The United States of America has been the world’s dominant power for a comparatively paltry period. With the current President withdrawing his country into an isolationist cocoon of xenophobic and economic fantasy, it appears that perhaps within my lifetime (of which there is only a little left) the U.S. will continue to move to the wings.

And, it is not an empire in the traditional sense. It has not colonized the world - unless you count American Samoa, Guam and Puerto Rico - which even the current administration doesn’t appear to do!

The ‘short-fingered vulgarian’** currently occupying the White House may have more similarity to historical figures than we care to imagine. And yet, we fail to learn. The hubris that accompanied the downfall of virtually every empire (yes, along with global influences, cultural developments, etc.) remains constant.

At least I think it does.

What I hope is that if anyone bothers to read to this point of this post - they will contribute their thoughts and perspectives. This is a genuine expression of curiosity on my part and not a scholarly treatise that I expect anyone to take at face value.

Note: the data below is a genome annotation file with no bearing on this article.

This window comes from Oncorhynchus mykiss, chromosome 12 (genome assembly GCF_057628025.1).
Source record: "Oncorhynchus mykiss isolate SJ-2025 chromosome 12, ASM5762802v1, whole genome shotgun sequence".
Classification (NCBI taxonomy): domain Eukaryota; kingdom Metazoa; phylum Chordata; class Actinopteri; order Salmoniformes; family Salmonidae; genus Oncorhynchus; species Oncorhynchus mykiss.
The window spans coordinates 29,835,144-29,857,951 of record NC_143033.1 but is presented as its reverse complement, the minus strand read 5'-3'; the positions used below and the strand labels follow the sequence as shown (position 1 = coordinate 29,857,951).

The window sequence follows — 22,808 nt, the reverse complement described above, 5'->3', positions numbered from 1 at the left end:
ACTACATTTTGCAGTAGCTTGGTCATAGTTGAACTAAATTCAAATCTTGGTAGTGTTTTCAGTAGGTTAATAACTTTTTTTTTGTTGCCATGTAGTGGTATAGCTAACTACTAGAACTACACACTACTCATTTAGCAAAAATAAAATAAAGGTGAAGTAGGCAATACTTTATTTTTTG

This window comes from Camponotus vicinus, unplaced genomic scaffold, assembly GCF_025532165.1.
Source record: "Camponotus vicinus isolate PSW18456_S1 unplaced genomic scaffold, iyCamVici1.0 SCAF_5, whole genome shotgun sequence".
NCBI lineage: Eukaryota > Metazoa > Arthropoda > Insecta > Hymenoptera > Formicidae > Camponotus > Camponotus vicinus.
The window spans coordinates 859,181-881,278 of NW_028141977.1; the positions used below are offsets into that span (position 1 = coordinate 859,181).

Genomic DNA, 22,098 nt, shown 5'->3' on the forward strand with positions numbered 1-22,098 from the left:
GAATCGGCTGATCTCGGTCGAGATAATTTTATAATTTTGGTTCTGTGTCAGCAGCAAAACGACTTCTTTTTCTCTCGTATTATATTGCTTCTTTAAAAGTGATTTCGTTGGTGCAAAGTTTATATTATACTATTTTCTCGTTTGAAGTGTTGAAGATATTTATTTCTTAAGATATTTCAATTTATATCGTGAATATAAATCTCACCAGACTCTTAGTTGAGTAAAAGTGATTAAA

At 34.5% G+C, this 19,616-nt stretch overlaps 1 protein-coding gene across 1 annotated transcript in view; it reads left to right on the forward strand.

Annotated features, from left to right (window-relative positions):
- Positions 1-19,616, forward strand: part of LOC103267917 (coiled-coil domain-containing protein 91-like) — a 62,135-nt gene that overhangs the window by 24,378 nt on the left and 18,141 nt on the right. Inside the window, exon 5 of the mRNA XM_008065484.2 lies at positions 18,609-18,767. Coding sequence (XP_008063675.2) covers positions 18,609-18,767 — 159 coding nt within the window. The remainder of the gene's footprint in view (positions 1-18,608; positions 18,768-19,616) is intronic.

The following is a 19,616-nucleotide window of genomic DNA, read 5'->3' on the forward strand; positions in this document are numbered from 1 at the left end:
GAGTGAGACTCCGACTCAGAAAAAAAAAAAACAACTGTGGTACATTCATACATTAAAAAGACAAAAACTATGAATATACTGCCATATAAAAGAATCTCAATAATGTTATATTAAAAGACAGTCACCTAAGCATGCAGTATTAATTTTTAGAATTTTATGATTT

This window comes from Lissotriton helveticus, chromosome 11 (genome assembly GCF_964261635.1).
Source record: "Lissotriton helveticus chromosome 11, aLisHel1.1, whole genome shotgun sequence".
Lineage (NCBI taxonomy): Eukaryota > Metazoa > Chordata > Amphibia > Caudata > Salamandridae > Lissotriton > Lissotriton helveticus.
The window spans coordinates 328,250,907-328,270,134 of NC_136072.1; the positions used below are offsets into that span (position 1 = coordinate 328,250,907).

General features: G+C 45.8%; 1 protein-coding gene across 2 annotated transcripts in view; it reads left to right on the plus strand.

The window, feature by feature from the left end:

Are we witnessing the end of yet another dominant power and can we find similarities from the past? Is George Santayana’s famous dictum - those who fail to learn from history and doomed to repeat it - true?

Is Hawking correct and that the only thing we learn from history is proof of our stupidity?

Or is Canadian history professor Margaret MacMillan correct when she writes,

"We can learn from history, but we can also deceive ourselves when we selectively take evidence from the past to justify what we have already made up our minds to do." 

*http://www.britishempire.co.uk/

** Graydon Carter

© Copyright 2017, Don Kerr, Don Kerr Writes - All rights reserved.

don@donkerrwrites.com

https://donkerrwrites.com

https://ridingshotgun.squarespace.com



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Comments

don kerr

4 years ago #18

#20